ASU Now | July 26, 2019
Initially developed as a student engineering project, the Solar Powered Educational Learning Library (SolarSPELL) has evolved into a global humanitarian mission that has the potential to revamp the way communities in disadvantaged societies learn and receive healthcare. It all began at Arizona State University when Laura Hosman, an associate professor in the School for the Future of Innovation in Society, asked her students to construct a portable solar-powered library. In just five years, the initiative has distributed hundreds of digital libraries filled with educational resources in communities in nine countries that have limited or no internet connectivity.
SolarSPELL is particularly important because most people in developing countries have no access to the internet and in the rare cases that they do, it is primarily used to communicate with family members. Hence, many are unaware of the vast educational opportunities on the internet. SolarSPELL provides a unique solution to this problem because the simple, inexpensive and waterproof device contains all of the digital library content that have been made relevant to the local community. Additionally, it generates its own Wi-Fi hot spot so no internet connection is needed. Accessible from any type of browser, anyone can then connect any device capable of connecting to the internet to access and download content.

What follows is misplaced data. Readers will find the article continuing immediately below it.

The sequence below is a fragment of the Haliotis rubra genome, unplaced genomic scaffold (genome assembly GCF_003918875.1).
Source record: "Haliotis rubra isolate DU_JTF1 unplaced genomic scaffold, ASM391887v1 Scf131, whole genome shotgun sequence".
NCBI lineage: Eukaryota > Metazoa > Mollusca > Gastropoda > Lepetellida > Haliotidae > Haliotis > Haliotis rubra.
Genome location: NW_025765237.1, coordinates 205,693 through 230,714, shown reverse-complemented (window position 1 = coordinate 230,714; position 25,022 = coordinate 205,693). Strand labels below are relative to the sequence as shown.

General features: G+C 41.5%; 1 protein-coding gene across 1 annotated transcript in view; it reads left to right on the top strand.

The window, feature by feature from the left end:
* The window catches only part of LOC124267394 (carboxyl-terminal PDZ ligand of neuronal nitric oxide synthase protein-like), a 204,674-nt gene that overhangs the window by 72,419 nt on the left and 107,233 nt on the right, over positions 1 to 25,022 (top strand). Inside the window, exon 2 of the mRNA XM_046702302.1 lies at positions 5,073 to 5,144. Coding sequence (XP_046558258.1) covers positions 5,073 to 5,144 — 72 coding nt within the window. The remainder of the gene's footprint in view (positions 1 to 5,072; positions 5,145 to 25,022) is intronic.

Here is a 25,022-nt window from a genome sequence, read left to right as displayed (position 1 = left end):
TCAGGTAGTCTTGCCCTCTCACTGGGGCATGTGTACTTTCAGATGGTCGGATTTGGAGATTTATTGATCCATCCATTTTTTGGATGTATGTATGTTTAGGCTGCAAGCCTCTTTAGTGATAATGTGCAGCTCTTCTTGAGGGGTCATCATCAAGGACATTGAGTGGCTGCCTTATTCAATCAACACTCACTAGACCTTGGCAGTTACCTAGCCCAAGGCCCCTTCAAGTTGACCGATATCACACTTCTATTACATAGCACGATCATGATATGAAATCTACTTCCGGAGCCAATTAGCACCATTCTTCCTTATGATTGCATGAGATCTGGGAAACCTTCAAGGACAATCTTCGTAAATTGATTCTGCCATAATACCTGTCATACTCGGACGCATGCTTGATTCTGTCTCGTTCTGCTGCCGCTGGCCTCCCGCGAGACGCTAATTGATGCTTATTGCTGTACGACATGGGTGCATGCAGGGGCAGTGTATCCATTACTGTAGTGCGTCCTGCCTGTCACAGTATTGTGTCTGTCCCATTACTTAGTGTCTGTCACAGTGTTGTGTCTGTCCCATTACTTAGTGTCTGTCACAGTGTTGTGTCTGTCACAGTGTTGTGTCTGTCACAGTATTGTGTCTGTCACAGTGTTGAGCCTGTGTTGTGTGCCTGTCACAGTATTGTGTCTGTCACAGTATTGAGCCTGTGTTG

The initiative has seen a lot of success and is garnering more support. Heather Ross, an affiliate of the School for the Future of Innovation in Society and a clinical assistant professor in the Edson College of Nursing and Health Innovation, traveled with a team to South Sudan to build a medical library that can be shared with SolarSPELL. In addition to Sudan, SolarSPELL has also been tried in other sites like Tonga, Rwanda and Fiji. However as the program expands, it needs more student volunteers. According to Hosman, it is a “good fit for students who are looking for applied projects or capstones. If they can already make a positive change in the world while they’re students, imagine what they can do with the rest of their lives.”